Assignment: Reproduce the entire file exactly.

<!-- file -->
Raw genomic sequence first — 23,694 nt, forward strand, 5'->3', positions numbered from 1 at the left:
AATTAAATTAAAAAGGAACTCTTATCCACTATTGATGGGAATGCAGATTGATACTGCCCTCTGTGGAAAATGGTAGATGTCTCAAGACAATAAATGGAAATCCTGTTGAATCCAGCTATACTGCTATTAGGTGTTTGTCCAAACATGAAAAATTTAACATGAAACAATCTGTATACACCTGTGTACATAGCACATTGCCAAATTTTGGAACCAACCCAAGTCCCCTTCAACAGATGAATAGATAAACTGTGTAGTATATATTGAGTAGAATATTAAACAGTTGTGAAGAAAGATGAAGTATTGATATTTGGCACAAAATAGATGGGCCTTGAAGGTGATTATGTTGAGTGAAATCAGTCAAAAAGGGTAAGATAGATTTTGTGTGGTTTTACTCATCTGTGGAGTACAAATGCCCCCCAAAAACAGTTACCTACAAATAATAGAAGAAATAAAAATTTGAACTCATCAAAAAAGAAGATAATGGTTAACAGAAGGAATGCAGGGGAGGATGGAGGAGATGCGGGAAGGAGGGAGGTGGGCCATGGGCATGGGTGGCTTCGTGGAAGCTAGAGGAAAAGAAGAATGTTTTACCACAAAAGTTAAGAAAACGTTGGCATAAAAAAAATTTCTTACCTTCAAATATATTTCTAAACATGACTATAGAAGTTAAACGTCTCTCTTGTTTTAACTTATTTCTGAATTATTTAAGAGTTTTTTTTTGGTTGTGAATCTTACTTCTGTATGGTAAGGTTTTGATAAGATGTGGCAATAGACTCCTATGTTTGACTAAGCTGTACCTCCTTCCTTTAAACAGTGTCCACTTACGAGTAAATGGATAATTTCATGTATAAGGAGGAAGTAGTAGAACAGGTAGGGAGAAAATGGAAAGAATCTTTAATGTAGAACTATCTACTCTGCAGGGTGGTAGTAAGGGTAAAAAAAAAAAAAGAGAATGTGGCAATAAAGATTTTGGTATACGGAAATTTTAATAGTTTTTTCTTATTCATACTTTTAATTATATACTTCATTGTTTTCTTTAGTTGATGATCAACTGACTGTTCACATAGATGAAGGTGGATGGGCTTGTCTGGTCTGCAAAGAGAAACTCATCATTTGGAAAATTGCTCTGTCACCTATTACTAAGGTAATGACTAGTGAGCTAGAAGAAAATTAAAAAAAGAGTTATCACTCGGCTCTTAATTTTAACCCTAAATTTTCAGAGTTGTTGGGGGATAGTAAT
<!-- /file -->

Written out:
Raw genomic sequence first — 23,694 nt, forward strand, 5'->3', positions numbered from 1 at the left:
AATTAAATTAAAAAGGAACTCTTATCCACTATTGATGGGAATGCAGATTGATACTGCCCTCTGTGGAAAATGGTAGATGTCTCAAGACAATAAATGGAAATCCTGTTGAATCCAGCTATACTGCTATTAGGTGTTTGTCCAAACATGAAAAATTTAACATGAAACAATCTGTATACACCTGTGTACATAGCACATTGCCAAATTTTGGAACCAACCCAAGTCCCCTTCAACAGATGAATAGATAAACTGTGTAGTATATATTGAGTAGAATATTAAACAGTTGTGAAGAAAGATGAAGTATTGATATTTGGCACAAAATAGATGGGCCTTGAAGGTGATTATGTTGAGTGAAATCAGTCAAAAAGGGTAAGATAGATTTTGTGTGGTTTTACTCATCTGTGGAGTACAAATGCCCCCCAAAAACAGTTACCTACAAATAATAGAAGAAATAAAAATTTGAACTCATCAAAAAAGAAGATAATGGTTAACAGAAGGAATGCAGGGGAGGATGGAGGAGATGCGGGAAGGAGGGAGGTGGGCCATGGGCATGGGTGGCTTCGTGGAAGCTAGAGGAAAAGAAGAATGTTTTACCACAAAAGTTAAGAAAACGTTGGCATAAAAAAAATTTCTTACCTTCAAATATATTTCTAAACATGACTATAGAAGTTAAACGTCTCTCTTGTTTTAACTTATTTCTGAATTATTTAAGAGTTTTTTTTTGGTTGTGAATCTTACTTCTGTATGGTAAGGTTTTGATAAGATGTGGCAATAGACTCCTATGTTTGACTAAGCTGTACCTCCTTCCTTTAAACAGTGTCCACTTACGAGTAAATGGATAATTTCATGTATAAGGAGGAAGTAGTAGAACAGGTAGGGAGAAAATGGAAAGAATCTTTAATGTAGAACTATCTACTCTGCAGGGTGGTAGTAAGGGTAAAAAAAAAAAAAGAGAATGTGGCAATAAAGATTTTGGTATACGGAAATTTTAATAGTTTTTTCTTATTCATACTTTTAATTATATACTTCATTGTTTTCTTTAGTTGATGATCAACTGACTGTTCACATAGATGAAGGTGGATGGGCTTGTCTGGTCTGCAAAGAGAAACTCATCATTTGGAAAATTGCTCTGTCACCTATTACTAAGGTAATGACTAGTGAGCTAGAAGAAAATTAAAAAAAGAGTTATCACTCGGCTCTTAATTTTAACCCTAAATTTTCAGAGTTGTTGGGGGATAGTAAT